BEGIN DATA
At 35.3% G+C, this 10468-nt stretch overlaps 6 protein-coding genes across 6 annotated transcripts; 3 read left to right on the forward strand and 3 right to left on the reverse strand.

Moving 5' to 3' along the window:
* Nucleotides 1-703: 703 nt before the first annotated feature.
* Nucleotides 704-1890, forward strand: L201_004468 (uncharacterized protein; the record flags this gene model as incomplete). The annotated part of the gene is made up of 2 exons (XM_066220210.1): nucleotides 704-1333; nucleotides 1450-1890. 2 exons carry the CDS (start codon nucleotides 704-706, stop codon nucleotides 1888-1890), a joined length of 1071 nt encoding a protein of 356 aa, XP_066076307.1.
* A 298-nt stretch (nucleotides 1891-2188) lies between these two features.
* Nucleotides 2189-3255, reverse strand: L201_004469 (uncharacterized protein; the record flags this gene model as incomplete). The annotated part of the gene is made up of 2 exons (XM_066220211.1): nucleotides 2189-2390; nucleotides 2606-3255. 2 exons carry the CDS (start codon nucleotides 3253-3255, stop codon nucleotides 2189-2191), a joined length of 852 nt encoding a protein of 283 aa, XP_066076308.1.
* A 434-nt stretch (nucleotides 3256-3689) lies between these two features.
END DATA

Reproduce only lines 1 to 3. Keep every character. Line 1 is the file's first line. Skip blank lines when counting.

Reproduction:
At 35.3% G+C, this 10468-nt stretch overlaps 6 protein-coding genes across 6 annotated transcripts; 3 read left to right on the forward strand and 3 right to left on the reverse strand.

Moving 5' to 3' along the window:
* Nucleotides 1-703: 703 nt before the first annotated feature.